Cook reassures Apple investors over stock

CREATIVE SPARK::Despite frustration over its sagging stock price, Cook was re-elected to Apple’s board and promised the firm would work to make up lost ground

AP, CUPERTINO, California

Fri, Mar 01, 2013 - Page 15

Apple chief executive officer Tim Cook sought to reassure shareholders worried about the company’s sagging stock price that it is on the verge of inventing more breakthrough products that will prove it has not lost its creative edge.

“The company is working as hard as ever, and we have some great stuff coming,” Cook told shareholders on Wednesday during Apple Inc’s annual meeting at its Cupertino, California, headquarters.

True to Apple’s secretive nature, Cook did not provide any further product details, although at one point he said the company is considering entering other categories besides its popular line of digital music players, smartphones and tablet computers.

There has been speculation that Apple is working on an Internet-connected watch or TV that will be introduced later this year. One shareholder at Wednesday’s meeting threw a new idea for Apple to ponder — a computerized bicycle. Cook, an avid bicyclist, chuckled at the suggestion, along with the rest of the audience.

Although there were more moments of levity, Wednesday’s meeting was less celebratory than the events in past years, when Apple’s stock price was soaring to the delight of its shareholders.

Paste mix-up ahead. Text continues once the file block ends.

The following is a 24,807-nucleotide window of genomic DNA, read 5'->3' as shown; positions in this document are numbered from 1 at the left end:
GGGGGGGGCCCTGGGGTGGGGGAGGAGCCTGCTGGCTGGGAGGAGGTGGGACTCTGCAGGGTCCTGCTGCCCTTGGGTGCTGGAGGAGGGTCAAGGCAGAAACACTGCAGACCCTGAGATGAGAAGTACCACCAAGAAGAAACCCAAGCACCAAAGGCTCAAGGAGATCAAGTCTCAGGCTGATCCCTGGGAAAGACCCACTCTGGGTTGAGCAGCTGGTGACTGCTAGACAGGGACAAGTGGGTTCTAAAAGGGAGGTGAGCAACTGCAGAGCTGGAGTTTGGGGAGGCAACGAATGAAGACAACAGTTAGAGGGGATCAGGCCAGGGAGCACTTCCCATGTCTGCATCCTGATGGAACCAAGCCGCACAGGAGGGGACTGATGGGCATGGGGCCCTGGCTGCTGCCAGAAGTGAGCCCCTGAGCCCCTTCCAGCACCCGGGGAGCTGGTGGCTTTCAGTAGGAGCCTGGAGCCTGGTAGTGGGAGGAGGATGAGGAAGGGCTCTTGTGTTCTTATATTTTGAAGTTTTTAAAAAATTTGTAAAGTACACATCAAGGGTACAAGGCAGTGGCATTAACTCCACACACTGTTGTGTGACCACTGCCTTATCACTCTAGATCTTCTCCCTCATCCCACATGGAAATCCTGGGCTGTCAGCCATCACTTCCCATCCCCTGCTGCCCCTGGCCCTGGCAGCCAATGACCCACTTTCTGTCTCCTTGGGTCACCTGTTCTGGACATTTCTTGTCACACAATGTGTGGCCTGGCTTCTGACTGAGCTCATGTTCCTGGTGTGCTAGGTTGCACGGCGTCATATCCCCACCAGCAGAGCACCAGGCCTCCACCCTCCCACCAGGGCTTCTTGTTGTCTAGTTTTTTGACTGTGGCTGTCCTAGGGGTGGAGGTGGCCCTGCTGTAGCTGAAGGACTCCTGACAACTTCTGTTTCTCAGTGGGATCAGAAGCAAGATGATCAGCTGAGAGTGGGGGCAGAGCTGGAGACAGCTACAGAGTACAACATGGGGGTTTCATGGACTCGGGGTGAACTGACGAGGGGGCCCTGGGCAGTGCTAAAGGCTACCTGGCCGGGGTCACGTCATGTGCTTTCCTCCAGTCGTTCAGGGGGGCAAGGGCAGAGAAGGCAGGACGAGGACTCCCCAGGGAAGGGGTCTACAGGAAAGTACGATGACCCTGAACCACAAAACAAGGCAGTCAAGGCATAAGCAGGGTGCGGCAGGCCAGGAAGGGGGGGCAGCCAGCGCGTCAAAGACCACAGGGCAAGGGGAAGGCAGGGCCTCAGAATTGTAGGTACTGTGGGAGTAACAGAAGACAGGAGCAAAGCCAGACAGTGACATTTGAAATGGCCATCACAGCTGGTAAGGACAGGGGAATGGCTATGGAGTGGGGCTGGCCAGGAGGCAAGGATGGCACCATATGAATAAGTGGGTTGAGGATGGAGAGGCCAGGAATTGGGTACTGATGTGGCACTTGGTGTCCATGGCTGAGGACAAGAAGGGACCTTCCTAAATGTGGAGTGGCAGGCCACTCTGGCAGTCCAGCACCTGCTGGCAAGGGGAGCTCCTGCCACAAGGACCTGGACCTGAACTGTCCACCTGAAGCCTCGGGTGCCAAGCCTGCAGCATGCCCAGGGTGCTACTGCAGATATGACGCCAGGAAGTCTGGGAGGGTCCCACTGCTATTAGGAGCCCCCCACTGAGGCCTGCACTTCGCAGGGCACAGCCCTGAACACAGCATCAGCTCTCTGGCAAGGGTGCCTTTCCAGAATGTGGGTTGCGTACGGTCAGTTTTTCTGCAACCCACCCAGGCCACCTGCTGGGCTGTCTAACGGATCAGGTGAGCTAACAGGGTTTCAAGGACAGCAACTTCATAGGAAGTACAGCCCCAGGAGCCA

Since hitting an all-time high of US$705.07 in September last year, Apple’s stock has plunged by 37 percent. The decline has wiped out collective shareholder wealth totaling US$240 billion.

That amount exceeds the total market value of Microsoft Corp, which reigned as the most influential company in personal computing until Apple ushered in an era of mobile devices.

Cook, who became chief executive officer shortly before Apple co-founder Steve Jobs died in October 2011, has a huge incentive to get the company’s stock price strong again.

The 1.1 million Apple shares he owns are worth about US$300 million less than they were last year.

Although Apple is selling more gadgets than ever before, the company’s profits and sales are not growing as robustly because of fiercer competition from a multitude of other smartphones and tablet computers. Apple’s biggest headaches have been caused by Android, a mobile operating system that Google Inc supplies to a long list of device makers led by Samsung Electronics Co.

There are now an estimated 600 million devices running on Android, giving it a lead over Apple.

Cook said Apple remains more interested in the quality of its products than the quantity sold.

“We want to make the best,” Cook said. “That’s why we are here.”

Cook’s pep talk evidently did not inspire many investors. Apple’s stock shed another US$4.40 to close on Wednesday at US$444.57.

Shareholders still affirmed their confidence in Cook at the meeting. Preliminary results showed Cook was re-elected to Apple’s eight-member board of directors with 99 percent of the vote.

Wall Street may have been disappointed that Cook did not provide any further clarity on whether Apple might distribute some of its US$137 billion in cash to shareholders in the form of a dividend increase or a special one-time payment.